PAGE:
McLennan County’s downtown jail, closed since 2010, continues to cost money in the form of utility expenses, and its future remains uncertain because of a lack of prisoners.

Keeping the lights on and occasional maintenance in the facility helps prevent the jail from further dilapidation. Commissioners have spent about $1.2 million in renovations since its closing.

County officials hoped the downtown facility could reopen to house overflow from the Jack Harwell Detention Center, but so far there hasn’t been one.

County Judge Scott Felton said LaSalle Corrections, which manages the Jack Harwell center, could potentially house its inmates in the county’s downtown jail, bringing in a revenue stream for the county to help offset the cost of Jack Harwell.

Overflow was expected from housing inmates sent from the U.S. Immigration and Customs Enforcement, but ICE has stopped sending those awaiting deportation, resulting in a decrease of funds for LaSalle Corrections.

“What was driving that demand for beds is the amount of ICE prisoners that LaSalle was holding for the federal government. Now there’s not (as) many arrests for undocumented folks as there was,” Felton said.

Renovations to the downtown jail halted in April 2014. Felton said the facility still needs a ventilation system, but could open quickly if needed. LaSalle Corrections has offered to put up the funding needed to open the doors.

Felton said the Jack Harwell Detention Center is operating between 50 and 60 percent capacity as officials continue to look to other state and federal agencies for contracts to house inmates as a way to bring in more funding.

“Hopefully they’ll be able to negotiate a contract with one of the federal agencies to increase that to a higher percentage of occupancy,” Felton said.

Commissioner Kelly Snell said the county used to bring in a lot of money from the downtown jail.

Budget Manager Frances Bartlett said $1,206,768 has been spent out of the permanent improvement fund for the downtown jail since it closed. The county continues to pay electric, water and gas for the building. For fiscal year 2014, $118,280 was spent on those utilities, Bartlett said. Since it has been closed, $395,662 has been spent on utilities, she said.

Commissioner Ben Perry said the inmate numbers are low at Harwell so there’s no need to even talk about opening the downtown jail, which is paid for, unlike the Harwell center.

“Until the federal government decides immigration laws are something that need to be enforced I’m afraid all the facilities like ours aren’t going to see population issues,” Perry said.

Perry said whether commissioners like Harwell or not, they were handed the project when they took office.

“It’s unfortunate and frustrating but that’s the situation the court was handed,” Perry said.

The Harwell center holds 816 prisoners and the neighboring McLennan County Jail holds about 900. The county’s jail is separated from the Harwell Center by a kitchen and laundry room. The downtown jail can hold more than 300 people.

Commissioner Will Jones said there are not a lot of outside prisoners coming in to local jails. But Jones said the county does have an advantage because recent refinancings makes Harwell more competitive and able to house inmates cheaper than other facilities.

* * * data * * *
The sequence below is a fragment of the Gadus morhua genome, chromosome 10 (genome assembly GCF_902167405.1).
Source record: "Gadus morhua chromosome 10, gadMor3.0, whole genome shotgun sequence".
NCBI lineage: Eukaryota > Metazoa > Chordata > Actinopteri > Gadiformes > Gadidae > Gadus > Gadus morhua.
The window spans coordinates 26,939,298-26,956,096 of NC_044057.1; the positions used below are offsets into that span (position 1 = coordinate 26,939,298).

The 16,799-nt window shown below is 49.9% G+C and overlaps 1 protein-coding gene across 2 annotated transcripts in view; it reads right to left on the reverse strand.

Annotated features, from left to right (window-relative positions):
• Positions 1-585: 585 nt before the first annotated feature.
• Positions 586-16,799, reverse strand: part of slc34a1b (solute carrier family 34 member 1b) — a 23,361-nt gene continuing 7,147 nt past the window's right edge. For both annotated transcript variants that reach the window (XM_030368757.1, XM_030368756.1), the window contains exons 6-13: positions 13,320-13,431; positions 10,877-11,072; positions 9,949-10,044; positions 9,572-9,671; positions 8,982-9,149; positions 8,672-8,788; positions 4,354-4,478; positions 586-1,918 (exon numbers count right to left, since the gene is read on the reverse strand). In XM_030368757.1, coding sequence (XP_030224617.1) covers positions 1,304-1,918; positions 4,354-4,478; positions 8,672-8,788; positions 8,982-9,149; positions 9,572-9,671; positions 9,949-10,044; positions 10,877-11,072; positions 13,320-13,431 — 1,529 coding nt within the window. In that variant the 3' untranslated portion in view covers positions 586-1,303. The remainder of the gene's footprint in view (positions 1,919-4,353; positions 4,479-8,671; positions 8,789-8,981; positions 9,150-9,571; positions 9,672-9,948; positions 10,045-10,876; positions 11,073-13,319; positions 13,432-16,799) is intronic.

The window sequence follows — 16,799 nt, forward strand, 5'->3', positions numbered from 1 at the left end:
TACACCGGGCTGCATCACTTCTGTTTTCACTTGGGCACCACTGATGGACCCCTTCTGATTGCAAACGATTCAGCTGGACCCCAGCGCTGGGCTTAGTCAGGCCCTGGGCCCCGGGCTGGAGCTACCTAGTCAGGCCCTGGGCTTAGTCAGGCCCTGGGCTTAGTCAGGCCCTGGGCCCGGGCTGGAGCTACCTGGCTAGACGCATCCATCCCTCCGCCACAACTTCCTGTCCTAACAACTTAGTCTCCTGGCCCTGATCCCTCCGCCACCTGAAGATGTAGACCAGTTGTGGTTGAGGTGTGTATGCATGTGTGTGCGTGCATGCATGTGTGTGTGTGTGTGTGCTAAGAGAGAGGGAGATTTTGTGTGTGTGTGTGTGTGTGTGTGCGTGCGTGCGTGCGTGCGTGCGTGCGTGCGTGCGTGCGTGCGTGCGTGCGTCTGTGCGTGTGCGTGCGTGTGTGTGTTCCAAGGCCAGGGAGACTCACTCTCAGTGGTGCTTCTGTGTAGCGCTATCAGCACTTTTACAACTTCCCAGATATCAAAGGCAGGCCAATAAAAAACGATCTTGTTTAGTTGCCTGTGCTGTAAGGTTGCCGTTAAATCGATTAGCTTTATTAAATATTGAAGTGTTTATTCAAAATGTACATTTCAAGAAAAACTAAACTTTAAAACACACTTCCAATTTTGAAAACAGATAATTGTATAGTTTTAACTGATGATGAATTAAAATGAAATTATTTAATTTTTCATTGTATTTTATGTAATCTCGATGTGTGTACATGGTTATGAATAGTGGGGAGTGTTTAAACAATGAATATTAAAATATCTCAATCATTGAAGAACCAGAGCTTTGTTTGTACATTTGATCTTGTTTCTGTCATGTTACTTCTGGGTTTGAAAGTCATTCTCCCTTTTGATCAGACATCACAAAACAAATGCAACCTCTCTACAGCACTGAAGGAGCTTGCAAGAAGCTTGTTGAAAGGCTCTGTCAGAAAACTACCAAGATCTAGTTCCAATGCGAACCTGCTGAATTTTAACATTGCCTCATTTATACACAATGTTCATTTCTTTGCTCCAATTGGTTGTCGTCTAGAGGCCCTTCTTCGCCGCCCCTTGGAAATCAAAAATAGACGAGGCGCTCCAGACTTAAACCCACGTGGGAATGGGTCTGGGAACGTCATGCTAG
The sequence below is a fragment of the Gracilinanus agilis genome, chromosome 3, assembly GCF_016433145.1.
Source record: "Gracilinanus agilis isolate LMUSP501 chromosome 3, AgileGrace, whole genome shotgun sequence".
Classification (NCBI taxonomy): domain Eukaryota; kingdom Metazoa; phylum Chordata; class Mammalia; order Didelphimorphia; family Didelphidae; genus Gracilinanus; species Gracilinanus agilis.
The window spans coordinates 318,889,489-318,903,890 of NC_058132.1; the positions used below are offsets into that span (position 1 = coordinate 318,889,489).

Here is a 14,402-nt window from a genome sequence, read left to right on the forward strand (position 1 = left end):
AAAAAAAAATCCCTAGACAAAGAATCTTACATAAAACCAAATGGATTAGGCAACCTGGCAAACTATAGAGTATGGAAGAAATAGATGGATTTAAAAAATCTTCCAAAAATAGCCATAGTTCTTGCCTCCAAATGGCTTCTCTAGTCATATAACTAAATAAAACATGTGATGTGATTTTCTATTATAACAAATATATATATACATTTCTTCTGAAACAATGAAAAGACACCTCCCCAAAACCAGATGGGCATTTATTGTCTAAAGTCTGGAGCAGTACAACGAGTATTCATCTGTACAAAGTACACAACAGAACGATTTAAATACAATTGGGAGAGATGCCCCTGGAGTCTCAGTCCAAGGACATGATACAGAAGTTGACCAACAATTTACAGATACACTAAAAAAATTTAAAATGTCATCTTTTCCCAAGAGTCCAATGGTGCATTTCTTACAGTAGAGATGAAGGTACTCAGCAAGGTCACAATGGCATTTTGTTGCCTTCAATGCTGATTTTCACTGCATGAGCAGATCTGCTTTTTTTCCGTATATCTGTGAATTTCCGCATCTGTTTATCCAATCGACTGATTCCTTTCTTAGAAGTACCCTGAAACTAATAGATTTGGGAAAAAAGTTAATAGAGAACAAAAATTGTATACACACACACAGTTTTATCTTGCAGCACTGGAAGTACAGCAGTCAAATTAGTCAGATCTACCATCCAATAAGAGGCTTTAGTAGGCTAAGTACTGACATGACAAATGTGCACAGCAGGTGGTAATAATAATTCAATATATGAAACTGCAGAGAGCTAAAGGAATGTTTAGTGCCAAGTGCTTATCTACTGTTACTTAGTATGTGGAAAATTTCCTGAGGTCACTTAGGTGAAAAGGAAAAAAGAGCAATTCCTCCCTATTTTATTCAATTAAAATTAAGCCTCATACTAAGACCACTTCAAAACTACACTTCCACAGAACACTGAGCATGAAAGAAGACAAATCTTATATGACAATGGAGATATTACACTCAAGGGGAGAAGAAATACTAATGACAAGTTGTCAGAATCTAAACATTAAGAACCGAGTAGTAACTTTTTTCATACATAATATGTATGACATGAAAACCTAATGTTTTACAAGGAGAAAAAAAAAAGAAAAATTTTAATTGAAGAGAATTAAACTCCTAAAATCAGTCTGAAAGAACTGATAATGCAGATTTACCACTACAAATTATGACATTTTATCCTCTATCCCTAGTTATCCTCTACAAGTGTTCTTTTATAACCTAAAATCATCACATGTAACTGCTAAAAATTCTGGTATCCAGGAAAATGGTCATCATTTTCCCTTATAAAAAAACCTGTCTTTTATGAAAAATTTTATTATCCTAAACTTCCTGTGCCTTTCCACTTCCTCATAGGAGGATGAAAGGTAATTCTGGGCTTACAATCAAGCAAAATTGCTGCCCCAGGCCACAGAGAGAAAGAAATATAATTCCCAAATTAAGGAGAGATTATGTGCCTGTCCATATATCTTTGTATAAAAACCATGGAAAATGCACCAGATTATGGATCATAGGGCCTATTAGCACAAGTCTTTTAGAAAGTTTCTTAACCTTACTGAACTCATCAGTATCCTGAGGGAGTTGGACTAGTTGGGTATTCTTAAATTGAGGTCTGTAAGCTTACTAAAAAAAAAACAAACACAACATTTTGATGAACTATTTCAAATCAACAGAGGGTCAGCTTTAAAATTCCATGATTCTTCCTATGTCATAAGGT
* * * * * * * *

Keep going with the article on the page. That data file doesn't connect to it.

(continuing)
Commissioners in November completed the sale of bonds issued to build the detention center in a refinancing deal expected to save $12.9 million in long-term financing costs. The $49 million bond package was originally issued in 2009 to finance construction of the center. Refinancing lowered the interest rate from 6.624 to 3.48 percent.

The $49 million detention center was built by the McLennan County Public Facility Corp., a governing body formed by the county to issue revenue bonds without creating a debt liability for the county.

Future need

Jones said, as the population across the county and state continues to rise, there will be more people that need to be housed in jails.

“There’s probably going to be a day when that downtown facility is needed,” Jones said.

Until that time comes, Jones said, there’s not a cheaper solution to handling the downtown jail.

“There’s not a good solution there,” he said. “I just don’t know if there’s a really good answer.”

Perry said the worst thing that could be done would be to shut everything down in the downtown jail. A building immediately starts dilapidating without care, which would create an even large restoration costs were it to ever reopen, Perry said.

Part of the jail is still used by the federal courts. Perry said prisoners brought over from Harwell are placed in a holding area in the jail as they await trial, he said. He said he would hate to see the building be released from the county, because it could be a necessity in the future.

“This court is going to have to deal with it and I don’t see it getting better any time soon,” Perry said.

The county is in a three-year contract with LaSalle Corrections until June 13, 2016, said Dustin Chapman, a legal adviser to the county. The parties have the ability to terminate the contract at that time, or can agree to a one-year renewal two more times after that, Chapman said.

The county will have to rebid the contract after June 13, 2018.

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